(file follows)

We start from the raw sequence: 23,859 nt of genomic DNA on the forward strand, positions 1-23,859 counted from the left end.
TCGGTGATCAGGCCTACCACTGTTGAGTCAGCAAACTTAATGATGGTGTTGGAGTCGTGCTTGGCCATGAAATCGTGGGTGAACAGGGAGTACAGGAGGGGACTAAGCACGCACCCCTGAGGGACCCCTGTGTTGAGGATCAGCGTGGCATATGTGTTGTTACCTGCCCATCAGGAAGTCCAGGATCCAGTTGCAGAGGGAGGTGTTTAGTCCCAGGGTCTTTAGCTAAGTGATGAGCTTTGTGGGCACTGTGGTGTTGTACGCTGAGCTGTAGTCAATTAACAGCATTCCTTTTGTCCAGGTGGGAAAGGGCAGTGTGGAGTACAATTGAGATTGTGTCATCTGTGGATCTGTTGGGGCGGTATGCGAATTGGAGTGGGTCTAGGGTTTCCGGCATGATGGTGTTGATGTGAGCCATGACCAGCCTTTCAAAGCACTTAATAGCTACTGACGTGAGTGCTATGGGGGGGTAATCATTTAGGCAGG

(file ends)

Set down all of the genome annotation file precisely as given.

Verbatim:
We start from the raw sequence: 23,859 nt of genomic DNA on the forward strand, positions 1-23,859 counted from the left end.
TCGGTGATCAGGCCTACCACTGTTGAGTCAGCAAACTTAATGATGGTGTTGGAGTCGTGCTTGGCCATGAAATCGTGGGTGAACAGGGAGTACAGGAGGGGACTAAGCACGCACCCCTGAGGGACCCCTGTGTTGAGGATCAGCGTGGCATATGTGTTGTTACCTGCCCATCAGGAAGTCCAGGATCCAGTTGCAGAGGGAGGTGTTTAGTCCCAGGGTCTTTAGCTAAGTGATGAGCTTTGTGGGCACTGTGGTGTTGTACGCTGAGCTGTAGTCAATTAACAGCATTCCTTTTGTCCAGGTGGGAAAGGGCAGTGTGGAGTACAATTGAGATTGTGTCATCTGTGGATCTGTTGGGGCGGTATGCGAATTGGAGTGGGTCTAGGGTTTCCGGCATGATGGTGTTGATGTGAGCCATGACCAGCCTTTCAAAGCACTTAATAGCTACTGACGTGAGTGCTATGGGGGGGTAATCATTTAGGCAGG